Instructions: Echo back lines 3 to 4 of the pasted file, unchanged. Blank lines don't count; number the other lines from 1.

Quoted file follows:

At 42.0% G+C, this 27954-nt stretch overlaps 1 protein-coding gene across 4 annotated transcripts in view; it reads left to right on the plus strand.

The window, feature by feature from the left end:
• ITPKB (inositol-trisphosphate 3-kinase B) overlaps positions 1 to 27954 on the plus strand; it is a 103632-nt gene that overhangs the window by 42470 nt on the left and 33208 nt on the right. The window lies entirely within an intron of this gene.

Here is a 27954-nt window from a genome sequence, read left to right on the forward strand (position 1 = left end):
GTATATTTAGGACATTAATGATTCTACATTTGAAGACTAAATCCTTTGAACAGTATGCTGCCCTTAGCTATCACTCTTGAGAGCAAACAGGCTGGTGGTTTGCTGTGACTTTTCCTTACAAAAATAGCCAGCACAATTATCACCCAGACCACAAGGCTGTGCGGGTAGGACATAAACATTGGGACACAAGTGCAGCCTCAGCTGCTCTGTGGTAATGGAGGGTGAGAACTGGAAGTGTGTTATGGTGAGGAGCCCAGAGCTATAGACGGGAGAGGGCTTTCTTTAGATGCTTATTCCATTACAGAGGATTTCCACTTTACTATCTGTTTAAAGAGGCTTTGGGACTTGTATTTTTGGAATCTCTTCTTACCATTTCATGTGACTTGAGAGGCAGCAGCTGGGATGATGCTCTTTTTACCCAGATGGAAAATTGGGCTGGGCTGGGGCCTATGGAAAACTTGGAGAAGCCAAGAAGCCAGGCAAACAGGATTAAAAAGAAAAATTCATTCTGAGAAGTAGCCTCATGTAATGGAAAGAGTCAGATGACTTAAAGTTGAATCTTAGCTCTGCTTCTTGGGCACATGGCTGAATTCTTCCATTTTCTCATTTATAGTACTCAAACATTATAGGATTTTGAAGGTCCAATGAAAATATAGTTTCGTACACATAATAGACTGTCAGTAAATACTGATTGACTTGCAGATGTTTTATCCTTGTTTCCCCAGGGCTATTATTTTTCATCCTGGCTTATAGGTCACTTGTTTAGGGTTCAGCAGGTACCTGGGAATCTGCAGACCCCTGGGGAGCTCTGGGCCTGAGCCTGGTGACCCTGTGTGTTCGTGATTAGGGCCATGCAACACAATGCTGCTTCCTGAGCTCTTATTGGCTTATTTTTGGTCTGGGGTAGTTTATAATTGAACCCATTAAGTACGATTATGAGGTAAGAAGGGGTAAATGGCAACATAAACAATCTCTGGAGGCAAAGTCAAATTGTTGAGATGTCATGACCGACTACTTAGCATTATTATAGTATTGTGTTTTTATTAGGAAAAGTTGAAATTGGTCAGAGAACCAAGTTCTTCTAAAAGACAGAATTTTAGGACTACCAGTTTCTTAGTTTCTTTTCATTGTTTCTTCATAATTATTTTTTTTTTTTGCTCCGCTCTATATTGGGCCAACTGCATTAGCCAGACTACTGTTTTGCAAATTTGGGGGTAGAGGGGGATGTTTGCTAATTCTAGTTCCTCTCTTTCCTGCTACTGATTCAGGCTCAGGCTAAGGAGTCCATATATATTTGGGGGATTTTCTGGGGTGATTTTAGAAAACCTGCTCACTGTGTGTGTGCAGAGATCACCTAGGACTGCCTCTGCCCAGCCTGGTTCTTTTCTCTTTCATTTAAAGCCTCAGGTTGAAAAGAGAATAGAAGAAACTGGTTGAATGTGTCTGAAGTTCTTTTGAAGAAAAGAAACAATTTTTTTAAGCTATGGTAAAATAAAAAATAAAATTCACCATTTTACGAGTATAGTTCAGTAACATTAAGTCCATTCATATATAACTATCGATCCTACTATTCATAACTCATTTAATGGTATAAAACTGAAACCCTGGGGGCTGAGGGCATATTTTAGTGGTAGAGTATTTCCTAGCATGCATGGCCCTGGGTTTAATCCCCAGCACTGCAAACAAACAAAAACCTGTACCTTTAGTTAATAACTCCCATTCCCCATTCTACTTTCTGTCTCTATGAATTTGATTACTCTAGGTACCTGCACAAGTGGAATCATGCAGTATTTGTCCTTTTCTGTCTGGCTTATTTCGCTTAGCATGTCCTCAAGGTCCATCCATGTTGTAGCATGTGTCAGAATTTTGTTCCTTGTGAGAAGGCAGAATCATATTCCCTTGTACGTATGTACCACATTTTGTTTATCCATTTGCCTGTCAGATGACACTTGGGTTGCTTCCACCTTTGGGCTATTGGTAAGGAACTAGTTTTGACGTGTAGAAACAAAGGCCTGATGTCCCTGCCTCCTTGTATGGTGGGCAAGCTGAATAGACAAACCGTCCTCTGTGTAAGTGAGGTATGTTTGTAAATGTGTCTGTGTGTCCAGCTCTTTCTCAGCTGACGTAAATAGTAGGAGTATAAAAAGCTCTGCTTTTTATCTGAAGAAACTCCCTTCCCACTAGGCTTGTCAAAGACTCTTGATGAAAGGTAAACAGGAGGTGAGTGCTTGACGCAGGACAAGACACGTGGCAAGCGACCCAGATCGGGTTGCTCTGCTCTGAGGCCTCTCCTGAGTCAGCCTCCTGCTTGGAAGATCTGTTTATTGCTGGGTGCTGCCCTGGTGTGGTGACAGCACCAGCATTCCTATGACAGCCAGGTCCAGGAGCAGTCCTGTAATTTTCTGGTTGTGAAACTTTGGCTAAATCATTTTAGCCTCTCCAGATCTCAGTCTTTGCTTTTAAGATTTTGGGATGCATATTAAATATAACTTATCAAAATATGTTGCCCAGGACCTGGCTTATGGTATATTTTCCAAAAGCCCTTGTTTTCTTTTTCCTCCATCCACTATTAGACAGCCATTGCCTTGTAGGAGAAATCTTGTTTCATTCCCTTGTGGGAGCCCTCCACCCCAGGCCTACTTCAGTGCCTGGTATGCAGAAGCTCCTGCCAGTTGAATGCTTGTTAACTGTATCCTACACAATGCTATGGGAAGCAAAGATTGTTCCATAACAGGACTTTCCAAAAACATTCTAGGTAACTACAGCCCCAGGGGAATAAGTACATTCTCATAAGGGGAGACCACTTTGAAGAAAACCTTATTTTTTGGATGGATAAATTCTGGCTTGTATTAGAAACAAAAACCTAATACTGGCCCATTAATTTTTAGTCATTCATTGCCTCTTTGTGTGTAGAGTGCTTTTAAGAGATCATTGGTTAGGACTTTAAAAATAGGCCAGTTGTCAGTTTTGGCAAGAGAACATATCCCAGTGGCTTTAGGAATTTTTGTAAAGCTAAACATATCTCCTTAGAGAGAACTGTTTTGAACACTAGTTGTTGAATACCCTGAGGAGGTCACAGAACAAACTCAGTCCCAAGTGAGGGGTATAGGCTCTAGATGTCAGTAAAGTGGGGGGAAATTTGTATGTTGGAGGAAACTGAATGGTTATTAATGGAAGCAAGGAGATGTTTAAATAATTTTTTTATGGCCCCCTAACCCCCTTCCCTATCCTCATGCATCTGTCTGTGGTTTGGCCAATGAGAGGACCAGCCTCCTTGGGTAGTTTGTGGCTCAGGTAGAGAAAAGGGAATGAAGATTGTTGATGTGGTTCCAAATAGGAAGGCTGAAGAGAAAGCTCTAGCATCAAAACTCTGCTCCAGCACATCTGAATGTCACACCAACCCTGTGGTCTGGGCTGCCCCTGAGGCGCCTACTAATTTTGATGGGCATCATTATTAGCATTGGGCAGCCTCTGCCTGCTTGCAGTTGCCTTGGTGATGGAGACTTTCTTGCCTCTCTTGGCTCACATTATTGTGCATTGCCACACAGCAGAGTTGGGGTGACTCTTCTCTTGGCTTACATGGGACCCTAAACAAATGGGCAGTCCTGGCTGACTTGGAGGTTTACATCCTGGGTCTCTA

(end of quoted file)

• ITPKB (inositol-trisphosphate 3-kinase B) overlaps positions 1 to 27954 on the plus strand; it is a 103632-nt gene that overhangs the window by 42470 nt on the left and 33208 nt on the right. The window lies entirely within an intron of this gene.

Here is a 27954-nt window from a genome sequence, read left to right on the forward strand (position 1 = left end):